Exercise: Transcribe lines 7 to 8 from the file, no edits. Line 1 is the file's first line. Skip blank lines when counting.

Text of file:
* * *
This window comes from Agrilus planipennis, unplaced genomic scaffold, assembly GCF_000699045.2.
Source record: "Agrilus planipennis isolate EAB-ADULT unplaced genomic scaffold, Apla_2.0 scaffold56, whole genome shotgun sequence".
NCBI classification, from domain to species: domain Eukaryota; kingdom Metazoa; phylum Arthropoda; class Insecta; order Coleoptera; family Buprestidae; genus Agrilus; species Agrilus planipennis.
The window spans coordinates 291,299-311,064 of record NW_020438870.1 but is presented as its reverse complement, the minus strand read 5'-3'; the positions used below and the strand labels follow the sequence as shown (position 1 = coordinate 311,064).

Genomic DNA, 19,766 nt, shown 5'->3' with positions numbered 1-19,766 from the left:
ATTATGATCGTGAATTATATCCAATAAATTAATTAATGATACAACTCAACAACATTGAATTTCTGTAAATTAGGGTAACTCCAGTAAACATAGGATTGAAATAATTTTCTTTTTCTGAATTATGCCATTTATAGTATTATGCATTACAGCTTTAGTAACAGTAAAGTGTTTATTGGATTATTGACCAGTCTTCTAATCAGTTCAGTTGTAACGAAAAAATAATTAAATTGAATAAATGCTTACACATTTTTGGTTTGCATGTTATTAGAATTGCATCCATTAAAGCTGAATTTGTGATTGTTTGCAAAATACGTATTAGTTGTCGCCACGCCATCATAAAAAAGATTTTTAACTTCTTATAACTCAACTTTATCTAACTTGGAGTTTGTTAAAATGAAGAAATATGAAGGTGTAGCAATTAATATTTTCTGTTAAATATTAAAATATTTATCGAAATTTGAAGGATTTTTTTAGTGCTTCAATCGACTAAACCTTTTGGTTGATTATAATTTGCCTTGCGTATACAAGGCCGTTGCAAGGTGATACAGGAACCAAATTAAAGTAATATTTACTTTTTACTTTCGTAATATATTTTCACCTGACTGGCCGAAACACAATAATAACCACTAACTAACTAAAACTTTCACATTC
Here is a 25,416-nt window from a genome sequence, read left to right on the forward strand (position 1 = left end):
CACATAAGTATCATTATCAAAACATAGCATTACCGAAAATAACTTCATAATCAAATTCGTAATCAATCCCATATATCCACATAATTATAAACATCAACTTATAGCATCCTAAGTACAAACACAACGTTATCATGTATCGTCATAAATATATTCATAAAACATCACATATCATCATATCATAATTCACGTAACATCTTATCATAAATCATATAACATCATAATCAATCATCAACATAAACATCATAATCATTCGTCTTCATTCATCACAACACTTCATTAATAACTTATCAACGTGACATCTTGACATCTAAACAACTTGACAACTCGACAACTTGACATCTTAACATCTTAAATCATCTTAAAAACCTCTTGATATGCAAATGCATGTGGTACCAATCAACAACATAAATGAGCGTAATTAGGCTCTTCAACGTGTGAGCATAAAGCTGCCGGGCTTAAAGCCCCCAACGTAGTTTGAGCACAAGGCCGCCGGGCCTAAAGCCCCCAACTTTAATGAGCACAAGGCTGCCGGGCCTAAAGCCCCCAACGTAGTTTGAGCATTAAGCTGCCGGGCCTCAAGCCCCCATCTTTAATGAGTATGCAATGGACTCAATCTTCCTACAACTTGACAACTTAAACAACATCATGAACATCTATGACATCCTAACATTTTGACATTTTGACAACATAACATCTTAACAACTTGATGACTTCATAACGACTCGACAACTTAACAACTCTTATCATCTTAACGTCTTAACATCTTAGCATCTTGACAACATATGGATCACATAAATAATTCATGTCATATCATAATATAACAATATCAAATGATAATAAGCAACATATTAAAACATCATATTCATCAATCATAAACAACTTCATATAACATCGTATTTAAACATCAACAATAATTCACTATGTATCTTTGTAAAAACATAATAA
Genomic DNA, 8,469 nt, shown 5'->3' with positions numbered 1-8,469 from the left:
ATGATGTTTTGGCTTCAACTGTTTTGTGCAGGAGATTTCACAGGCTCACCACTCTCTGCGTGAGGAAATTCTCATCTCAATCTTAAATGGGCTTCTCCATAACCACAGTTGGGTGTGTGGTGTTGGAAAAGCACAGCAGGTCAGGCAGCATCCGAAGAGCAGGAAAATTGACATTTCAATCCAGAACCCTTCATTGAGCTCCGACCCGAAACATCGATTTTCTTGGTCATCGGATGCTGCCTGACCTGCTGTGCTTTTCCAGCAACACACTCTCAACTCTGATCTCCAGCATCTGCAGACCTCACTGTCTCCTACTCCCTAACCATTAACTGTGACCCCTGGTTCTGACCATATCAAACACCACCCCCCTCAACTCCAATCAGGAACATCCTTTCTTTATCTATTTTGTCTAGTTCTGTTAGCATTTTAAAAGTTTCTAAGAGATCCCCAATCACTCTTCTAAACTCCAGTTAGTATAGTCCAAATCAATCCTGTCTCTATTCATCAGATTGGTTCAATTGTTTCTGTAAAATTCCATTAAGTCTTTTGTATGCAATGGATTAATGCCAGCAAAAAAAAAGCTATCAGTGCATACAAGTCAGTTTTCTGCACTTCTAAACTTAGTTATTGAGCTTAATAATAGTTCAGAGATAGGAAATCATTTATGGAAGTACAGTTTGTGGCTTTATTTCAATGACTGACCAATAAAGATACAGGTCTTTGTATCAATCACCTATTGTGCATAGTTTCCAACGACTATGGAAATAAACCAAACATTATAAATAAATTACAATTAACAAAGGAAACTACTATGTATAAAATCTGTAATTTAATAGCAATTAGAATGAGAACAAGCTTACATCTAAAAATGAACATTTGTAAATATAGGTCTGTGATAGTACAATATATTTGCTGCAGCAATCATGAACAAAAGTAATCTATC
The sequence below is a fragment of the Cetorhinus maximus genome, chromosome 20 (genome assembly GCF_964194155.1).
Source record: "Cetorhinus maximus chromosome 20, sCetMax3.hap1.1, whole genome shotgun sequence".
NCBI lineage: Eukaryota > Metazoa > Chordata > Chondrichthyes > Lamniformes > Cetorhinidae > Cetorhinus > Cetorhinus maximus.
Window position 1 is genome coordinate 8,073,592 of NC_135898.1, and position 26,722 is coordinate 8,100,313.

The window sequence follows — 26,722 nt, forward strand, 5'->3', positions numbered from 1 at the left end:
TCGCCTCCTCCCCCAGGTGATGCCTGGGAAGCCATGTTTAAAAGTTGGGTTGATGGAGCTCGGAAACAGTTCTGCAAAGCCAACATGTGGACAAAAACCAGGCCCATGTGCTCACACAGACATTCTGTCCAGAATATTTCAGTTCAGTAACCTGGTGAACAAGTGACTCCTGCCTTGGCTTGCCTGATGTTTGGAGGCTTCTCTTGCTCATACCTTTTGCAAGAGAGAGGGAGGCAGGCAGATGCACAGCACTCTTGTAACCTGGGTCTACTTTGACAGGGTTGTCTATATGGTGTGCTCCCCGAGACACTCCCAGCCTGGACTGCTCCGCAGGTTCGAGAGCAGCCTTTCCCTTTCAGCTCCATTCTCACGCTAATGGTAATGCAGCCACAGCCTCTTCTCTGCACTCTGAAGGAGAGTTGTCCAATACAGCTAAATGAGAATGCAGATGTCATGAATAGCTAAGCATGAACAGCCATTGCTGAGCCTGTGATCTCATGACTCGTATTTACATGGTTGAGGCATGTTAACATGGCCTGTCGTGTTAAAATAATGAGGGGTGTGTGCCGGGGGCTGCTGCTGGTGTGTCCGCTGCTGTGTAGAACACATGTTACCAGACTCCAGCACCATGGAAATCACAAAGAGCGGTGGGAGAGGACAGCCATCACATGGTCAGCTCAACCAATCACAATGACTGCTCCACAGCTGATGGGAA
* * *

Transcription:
Here is a 25,416-nt window from a genome sequence, read left to right on the forward strand (position 1 = left end):
CACATAAGTATCATTATCAAAACATAGCATTACCGAAAATAACTTCATAATCAAATTCGTAATCAATCCCATATATCCACATAATTATAAACATCAACTTATAGCATCCTAAGTACAAACACAACGTTATCATGTATCGTCATAAATATATTCATAAAACATCACATATCATCATATCATAATTCACGTAACATCTTATCATAAATCATATAACATCATAATCAATCATCAACATAAACATCATAATCATTCGTCTTCATTCATCACAACACTTCATTAATAACTTATCAACGTGACATCTTGACATCTAAACAACTTGACAACTCGACAACTTGACATCTTAACATCTTAAATCATCTTAAAAACCTCTTGATATGCAAATGCATGTGGTACCAATCAACAACATAAATGAGCGTAATTAGGCTCTTCAACGTGTGAGCATAAAGCTGCCGGGCTTAAAGCCCCCAACGTAGTTTGAGCACAAGGCCGCCGGGCCTAAAGCCCCCAACTTTAATGAGCACAAGGCTGCCGGGCCTAAAGCCCCCAACGTAGTTTGAGCATTAAGCTGCCGGGCCTCAAGCCCCCATCTTTAATGAGTATGCAATGGACTCAATCTTCCTACAACTTGACAACTTAAACAACATCATGAACATCTATGACATCCTAACATTTTGACATTTTGACAACATAACATCTTAACAACTTGATGACTTCATAACGACTCGACAACTTAACAACTCTTATCATCTTAACGTCTTAACATCTTAGCATCTTGACAACATATGGATCACATAAATAATTCATGTCATATCATAATATAACAATATCAAATGATAATAAGCAACATATTAAAACATCATATTCATCAATCATAAACAACTTCATATAACATCGTATTTAAACATCAACAATAATTCACTATGTATCTTTGTAAAAACATAATAA